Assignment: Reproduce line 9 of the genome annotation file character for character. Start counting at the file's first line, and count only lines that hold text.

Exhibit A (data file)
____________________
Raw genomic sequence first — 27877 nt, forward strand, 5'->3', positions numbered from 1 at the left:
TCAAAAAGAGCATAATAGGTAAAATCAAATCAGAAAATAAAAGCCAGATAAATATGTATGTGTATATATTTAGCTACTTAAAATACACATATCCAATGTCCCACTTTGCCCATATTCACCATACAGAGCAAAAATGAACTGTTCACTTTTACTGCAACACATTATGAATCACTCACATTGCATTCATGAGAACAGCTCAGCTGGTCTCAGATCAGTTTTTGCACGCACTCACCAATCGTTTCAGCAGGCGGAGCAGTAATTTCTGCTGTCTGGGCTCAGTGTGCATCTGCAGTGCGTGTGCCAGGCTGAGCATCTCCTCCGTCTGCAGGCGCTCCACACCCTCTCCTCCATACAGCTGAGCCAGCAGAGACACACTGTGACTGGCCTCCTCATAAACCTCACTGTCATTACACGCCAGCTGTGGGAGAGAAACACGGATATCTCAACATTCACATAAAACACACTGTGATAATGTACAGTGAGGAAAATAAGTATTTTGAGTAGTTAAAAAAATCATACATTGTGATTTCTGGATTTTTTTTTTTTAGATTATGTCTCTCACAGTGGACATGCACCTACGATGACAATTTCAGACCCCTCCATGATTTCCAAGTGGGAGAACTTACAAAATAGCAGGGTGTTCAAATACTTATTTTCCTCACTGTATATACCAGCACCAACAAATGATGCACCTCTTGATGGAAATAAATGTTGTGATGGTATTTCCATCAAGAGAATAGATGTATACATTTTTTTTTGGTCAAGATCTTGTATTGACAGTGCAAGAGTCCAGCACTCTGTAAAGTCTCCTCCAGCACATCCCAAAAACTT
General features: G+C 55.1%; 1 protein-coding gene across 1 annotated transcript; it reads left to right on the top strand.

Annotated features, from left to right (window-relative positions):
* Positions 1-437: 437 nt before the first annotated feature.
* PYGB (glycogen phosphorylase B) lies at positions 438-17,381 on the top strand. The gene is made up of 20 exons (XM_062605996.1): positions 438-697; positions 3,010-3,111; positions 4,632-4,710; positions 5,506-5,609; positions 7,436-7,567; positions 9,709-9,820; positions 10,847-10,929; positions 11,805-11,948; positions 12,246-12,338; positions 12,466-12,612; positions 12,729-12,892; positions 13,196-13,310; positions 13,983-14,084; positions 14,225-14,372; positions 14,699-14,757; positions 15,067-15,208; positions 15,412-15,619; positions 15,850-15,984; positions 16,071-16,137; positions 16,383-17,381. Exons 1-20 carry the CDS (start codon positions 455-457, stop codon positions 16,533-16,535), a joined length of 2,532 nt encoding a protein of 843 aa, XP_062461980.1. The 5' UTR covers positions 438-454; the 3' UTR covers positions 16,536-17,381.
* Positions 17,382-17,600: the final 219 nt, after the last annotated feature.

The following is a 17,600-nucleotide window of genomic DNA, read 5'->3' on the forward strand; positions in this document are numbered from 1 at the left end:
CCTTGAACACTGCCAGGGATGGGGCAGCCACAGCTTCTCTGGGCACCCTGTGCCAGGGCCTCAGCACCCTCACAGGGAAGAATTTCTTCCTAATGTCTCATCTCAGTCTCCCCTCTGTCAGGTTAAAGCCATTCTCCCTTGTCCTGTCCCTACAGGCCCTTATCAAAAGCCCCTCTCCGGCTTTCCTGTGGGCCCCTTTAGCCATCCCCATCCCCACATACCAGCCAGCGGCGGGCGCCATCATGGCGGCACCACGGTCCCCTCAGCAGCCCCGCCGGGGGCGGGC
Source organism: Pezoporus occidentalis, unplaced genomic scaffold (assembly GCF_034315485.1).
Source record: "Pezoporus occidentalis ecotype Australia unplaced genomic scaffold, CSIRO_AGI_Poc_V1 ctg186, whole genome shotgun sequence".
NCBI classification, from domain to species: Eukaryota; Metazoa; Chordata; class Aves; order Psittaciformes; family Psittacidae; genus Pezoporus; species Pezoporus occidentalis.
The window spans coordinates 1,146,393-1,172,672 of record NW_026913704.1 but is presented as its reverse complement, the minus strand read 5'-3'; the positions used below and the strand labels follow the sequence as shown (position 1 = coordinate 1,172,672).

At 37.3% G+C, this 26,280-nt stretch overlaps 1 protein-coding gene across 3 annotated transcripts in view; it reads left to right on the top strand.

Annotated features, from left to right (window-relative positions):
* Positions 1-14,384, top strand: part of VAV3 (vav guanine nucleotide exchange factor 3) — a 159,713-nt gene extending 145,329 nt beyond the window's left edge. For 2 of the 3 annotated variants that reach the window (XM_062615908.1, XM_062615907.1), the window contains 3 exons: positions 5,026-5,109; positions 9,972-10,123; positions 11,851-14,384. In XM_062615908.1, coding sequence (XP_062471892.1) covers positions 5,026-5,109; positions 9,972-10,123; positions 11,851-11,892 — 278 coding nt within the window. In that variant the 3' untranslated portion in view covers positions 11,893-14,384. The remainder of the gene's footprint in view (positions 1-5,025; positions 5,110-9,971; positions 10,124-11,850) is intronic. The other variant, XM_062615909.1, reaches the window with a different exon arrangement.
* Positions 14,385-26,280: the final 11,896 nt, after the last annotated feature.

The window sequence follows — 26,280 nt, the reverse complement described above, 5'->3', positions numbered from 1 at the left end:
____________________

CCTTGAACACTGCCAGGGATGGGGCAGCCACAGCTTCTCTGGGCACCCTGTGCCAGGGCCTCAGCACCCTCACAGGGAAGAATTTCTTCCTAATGTCTCATCTCAGTCTCCCCTCTGTCAGGTTAAAGCCATTCTCCCTTGTCCTGTCCCTACAGGCCCTTATCAAAAGCCCCTCTCCGGCTTTCCTGTGGGCCCCTTTAGCCATCCCCATCCCCACATACCAGCCAGCGGCGGGCGCCATCATGGCGGCACCACGGTCCCCTCAGCAGCCCCGCCGGGGGCGGGC